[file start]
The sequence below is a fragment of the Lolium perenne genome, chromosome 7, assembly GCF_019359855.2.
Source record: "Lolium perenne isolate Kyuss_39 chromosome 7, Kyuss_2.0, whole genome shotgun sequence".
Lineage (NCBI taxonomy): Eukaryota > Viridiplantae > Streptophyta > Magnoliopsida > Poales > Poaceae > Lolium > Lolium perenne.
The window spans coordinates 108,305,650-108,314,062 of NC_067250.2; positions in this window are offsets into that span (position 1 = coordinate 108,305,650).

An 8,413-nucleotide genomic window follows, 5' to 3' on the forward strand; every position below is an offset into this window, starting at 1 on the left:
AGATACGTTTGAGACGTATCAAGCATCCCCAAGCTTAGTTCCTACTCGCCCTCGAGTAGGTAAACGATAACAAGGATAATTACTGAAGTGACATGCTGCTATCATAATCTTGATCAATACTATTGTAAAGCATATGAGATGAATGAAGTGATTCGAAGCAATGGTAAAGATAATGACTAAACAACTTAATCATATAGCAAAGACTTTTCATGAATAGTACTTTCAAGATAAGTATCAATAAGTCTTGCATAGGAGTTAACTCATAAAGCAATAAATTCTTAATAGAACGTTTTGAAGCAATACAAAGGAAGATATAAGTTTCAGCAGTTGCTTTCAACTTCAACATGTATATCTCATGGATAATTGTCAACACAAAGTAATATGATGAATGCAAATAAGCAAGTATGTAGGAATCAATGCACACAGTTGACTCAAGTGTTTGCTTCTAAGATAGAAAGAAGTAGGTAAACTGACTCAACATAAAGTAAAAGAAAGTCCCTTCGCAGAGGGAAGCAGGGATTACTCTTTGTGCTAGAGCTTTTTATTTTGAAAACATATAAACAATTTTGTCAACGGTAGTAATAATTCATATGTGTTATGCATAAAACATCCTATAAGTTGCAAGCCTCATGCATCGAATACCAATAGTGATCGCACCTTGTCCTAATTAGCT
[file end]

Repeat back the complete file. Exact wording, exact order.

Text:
The sequence below is a fragment of the Lolium perenne genome, chromosome 7, assembly GCF_019359855.2.
Source record: "Lolium perenne isolate Kyuss_39 chromosome 7, Kyuss_2.0, whole genome shotgun sequence".
Lineage (NCBI taxonomy): Eukaryota > Viridiplantae > Streptophyta > Magnoliopsida > Poales > Poaceae > Lolium > Lolium perenne.
The window spans coordinates 108,305,650-108,314,062 of NC_067250.2; positions in this window are offsets into that span (position 1 = coordinate 108,305,650).

An 8,413-nucleotide genomic window follows, 5' to 3' on the forward strand; every position below is an offset into this window, starting at 1 on the left:
AGATACGTTTGAGACGTATCAAGCATCCCCAAGCTTAGTTCCTACTCGCCCTCGAGTAGGTAAACGATAACAAGGATAATTACTGAAGTGACATGCTGCTATCATAATCTTGATCAATACTATTGTAAAGCATATGAGATGAATGAAGTGATTCGAAGCAATGGTAAAGATAATGACTAAACAACTTAATCATATAGCAAAGACTTTTCATGAATAGTACTTTCAAGATAAGTATCAATAAGTCTTGCATAGGAGTTAACTCATAAAGCAATAAATTCTTAATAGAACGTTTTGAAGCAATACAAAGGAAGATATAAGTTTCAGCAGTTGCTTTCAACTTCAACATGTATATCTCATGGATAATTGTCAACACAAAGTAATATGATGAATGCAAATAAGCAAGTATGTAGGAATCAATGCACACAGTTGACTCAAGTGTTTGCTTCTAAGATAGAAAGAAGTAGGTAAACTGACTCAACATAAAGTAAAAGAAAGTCCCTTCGCAGAGGGAAGCAGGGATTACTCTTTGTGCTAGAGCTTTTTATTTTGAAAACATATAAACAATTTTGTCAACGGTAGTAATAATTCATATGTGTTATGCATAAAACATCCTATAAGTTGCAAGCCTCATGCATCGAATACCAATAGTGATCGCACCTTGTCCTAATTAGCT